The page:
Continue reading: Manon of the Spring Review

Jean de Florette Review


Extraordinary
Very French, very melancholy, Jean de Florette tells the first half of the classic tale of the hunchback Jean (Depardieu), a city-dwelling tax collector who inherits a small farm in rural France. Unhappy that their attempt to buy the place failed (after killing the former owner, even!), Cesar and Ugolin (Montand and Auteuil) scheme to drive Jean away, primarily through plugging up the natural spring on the land, leaving it dry as Oklahoma. But when the poor Ugolin and Jean become friends, the deception turns out to be bittersweet.

Extremely well-made, Jean de Florette is director Claude Berri's finest work, a touching tale that is simple and succinct while not devolving into a confusing and minimalist mess. Depardieu and Auteuil are at their height as actors, and Berri's widescreen panoramas of the beautiful -- yet unforgiving -- French countryside are unforgettable.

Continue reading: Jean de Florette Review

Z Review


Weak
When one thinks of political assassinations, a couple of guys driving by a raconteur standing amidst a crowd then hitting him over the head with a pipe before driving away doesn't exactly leap to mind.

And yet Costa-Gravas had the presence of mind to turn the tepid story of thinly-veiled police corruption in 1963 Greece into Z, and somehow the world bought into it.

Continue reading: Z Review

Le Cercle Rouge Review


Extraordinary
Movies about heists are gimmick-driven things, which is why so few are worth remembering. They live and breathe on some corny and forced plot twist at the end -- "The crook is really a cop!" "The cop is really a crook!" -- because the rest of the movie is usually obvious and boilerplate. There are standard-issue shots of men in masks breaking into the bank/mansion/store, led by some crusty old expert who's famous for his heists, though not so famous that the cops have caught on, but he's having second thoughts about being in the business, and so on. You don't even have to see The Score to know how it goes, and Heist is David Mamet's dullest film - so dull it didn't even try to come up with an interesting title.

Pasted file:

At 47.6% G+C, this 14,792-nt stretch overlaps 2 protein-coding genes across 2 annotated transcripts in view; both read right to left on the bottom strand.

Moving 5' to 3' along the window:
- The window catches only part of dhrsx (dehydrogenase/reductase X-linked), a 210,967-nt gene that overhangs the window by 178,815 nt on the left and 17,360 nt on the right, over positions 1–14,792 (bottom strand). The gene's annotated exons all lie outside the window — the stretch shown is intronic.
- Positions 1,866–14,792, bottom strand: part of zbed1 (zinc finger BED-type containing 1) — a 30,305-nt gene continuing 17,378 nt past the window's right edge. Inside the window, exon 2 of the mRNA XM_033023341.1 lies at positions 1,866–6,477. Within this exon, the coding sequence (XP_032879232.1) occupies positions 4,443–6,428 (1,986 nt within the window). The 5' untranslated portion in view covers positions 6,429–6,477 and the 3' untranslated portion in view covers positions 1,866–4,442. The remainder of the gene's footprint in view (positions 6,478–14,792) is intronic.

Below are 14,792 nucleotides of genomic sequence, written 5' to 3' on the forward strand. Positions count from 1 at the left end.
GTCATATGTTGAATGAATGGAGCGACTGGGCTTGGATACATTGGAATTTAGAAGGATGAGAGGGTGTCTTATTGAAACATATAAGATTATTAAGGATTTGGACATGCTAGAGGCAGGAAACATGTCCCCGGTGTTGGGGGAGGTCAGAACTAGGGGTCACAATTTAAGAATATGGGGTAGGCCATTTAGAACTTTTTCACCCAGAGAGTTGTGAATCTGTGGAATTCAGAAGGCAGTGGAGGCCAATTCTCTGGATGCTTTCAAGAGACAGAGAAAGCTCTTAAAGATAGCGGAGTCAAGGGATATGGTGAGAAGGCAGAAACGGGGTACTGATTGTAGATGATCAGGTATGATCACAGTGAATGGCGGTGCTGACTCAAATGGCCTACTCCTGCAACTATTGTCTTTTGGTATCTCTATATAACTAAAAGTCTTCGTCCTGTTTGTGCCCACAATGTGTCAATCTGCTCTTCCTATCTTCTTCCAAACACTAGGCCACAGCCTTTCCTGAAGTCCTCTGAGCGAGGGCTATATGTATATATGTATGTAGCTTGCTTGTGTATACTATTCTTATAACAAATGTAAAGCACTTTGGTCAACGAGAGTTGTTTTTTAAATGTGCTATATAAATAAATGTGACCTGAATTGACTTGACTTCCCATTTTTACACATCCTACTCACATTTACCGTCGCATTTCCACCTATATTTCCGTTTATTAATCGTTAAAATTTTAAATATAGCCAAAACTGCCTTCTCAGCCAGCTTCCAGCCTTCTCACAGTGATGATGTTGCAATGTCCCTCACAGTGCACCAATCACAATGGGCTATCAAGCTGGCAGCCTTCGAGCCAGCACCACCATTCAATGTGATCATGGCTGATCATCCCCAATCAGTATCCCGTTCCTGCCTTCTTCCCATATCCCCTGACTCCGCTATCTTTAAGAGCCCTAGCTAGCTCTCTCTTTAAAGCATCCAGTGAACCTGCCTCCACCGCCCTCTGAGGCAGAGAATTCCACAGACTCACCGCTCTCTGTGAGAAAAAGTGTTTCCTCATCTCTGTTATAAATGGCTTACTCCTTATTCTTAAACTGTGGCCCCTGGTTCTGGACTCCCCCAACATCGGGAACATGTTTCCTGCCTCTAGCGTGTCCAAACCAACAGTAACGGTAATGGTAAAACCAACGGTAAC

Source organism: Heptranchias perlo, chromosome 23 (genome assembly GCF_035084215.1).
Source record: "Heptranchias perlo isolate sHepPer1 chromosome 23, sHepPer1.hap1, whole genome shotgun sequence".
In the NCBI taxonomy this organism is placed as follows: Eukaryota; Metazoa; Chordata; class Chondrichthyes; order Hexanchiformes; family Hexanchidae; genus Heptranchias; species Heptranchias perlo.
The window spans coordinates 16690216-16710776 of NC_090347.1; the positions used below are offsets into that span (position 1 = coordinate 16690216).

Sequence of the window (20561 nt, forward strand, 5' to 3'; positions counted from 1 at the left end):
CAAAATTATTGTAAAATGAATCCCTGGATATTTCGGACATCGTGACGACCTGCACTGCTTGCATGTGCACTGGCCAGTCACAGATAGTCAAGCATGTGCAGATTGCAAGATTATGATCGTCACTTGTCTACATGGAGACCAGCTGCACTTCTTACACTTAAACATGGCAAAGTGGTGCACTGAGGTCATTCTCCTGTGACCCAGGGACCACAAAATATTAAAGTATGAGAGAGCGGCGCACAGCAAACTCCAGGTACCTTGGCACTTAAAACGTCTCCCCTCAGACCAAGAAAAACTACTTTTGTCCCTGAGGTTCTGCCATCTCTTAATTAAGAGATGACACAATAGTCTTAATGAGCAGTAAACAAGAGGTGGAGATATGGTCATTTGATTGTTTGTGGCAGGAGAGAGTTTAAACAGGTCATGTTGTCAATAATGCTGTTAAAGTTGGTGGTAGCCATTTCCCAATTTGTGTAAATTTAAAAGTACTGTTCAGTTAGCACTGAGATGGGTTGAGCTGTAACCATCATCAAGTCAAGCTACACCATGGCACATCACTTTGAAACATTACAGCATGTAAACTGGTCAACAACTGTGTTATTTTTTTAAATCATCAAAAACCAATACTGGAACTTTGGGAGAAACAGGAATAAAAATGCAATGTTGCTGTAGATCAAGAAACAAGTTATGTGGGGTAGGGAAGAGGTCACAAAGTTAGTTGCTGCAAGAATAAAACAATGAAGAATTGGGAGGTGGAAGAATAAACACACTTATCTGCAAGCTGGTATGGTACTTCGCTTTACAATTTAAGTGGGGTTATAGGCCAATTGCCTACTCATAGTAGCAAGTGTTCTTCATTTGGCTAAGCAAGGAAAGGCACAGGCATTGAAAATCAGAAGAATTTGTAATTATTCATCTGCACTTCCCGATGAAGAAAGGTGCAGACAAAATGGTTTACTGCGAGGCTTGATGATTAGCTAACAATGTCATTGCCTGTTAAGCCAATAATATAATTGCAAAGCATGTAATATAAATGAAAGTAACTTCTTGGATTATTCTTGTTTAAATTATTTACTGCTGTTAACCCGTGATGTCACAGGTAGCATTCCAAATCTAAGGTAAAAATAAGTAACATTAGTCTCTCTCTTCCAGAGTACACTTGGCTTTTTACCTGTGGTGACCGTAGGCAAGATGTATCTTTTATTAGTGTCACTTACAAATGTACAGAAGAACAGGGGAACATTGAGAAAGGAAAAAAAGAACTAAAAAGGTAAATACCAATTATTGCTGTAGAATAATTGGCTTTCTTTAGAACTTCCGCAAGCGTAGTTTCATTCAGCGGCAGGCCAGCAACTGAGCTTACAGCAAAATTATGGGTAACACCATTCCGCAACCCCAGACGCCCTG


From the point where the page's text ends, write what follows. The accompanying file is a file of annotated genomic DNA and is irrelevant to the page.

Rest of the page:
So, fair warning: Jean-Pierre Melville's 1970 Le Cercle Rouge (in re-release by Rialto Pictures with a blessing by John Woo) is just a heist film. It has all the familiar elements detailed above. Why, then, is it a masterpiece?

Continue reading: Le Cercle Rouge Review

Let's Make Love Review


Weak
Old Marilyn Monroe farce, with ultra-rich Yves Montand coming from France to Broadway in order to see the rehearsal of a new play satirizing his life. Only he sees the inimitable Monroe on the stage and decides to roll with it, taking the role of himself in the play in order to get closer to the girl.

Yeah, only in the movies.

Continue reading: Let's Make Love Review

On a Clear Day You Can See Forever Review


OK
Suffering through 129 minutes of Barbra Streisand's absurdly over-the-top performance in On a Clear Day You Can See Forever almost makes you forget the borderline ingenuity of the plot and the subtle smoothness of Yves Montand and Jack Nicholson, who all but steal the show from the in-your-face Babs. (Montand is a hypnotist who falls in love with one of Streisand's past lives -- if that makes any sense at all.) This was Vincente Minnelli's second-to-last film, hardly the highlight of his storied career.

Tout va Bien Review


Grim
Jean-Luc Godard and Jean-Pierre Gorin were interested in leftist, specifically Maoist, political theory at the time they filmed Tout va Bien (which translates to All's Well, a possibly ambivalent reference to activists being marched away by police at the end of the film). The film starts off amusingly, narrated by two voices (presumably supposed to be the filmmakers) who want to make a "political" film but don't seem to have any particular ideas in mind -- except that for monetary reasons the film needs to have "stars." So Yves Montand and Jane Fonda are injected into the story (dream casting, since both were stars who were also leftists). Montand plays Jacques, a former filmmaker who now shoots slick commercials to pay the bills; Fonda is Suzanne, an unsuccessful journalist.

All too quickly, though, the film goes straight into politics, as Jacques and Suzanne go to interview the manager of a sausage plant and are locked in with him by activists who call a strike. Here the film gets very talky, but also credibly presents the activists' concerns as they wonder what settlement the union will seek with the management. There are some effective sequences in which the strikers complain to Suzanne about working conditions in the plant, and Godard's technical skill (and interesting use of a cutaway set of the factory) makes even this preachy part watchable for a while.

Continue reading: Tout va Bien Review

Yves Montand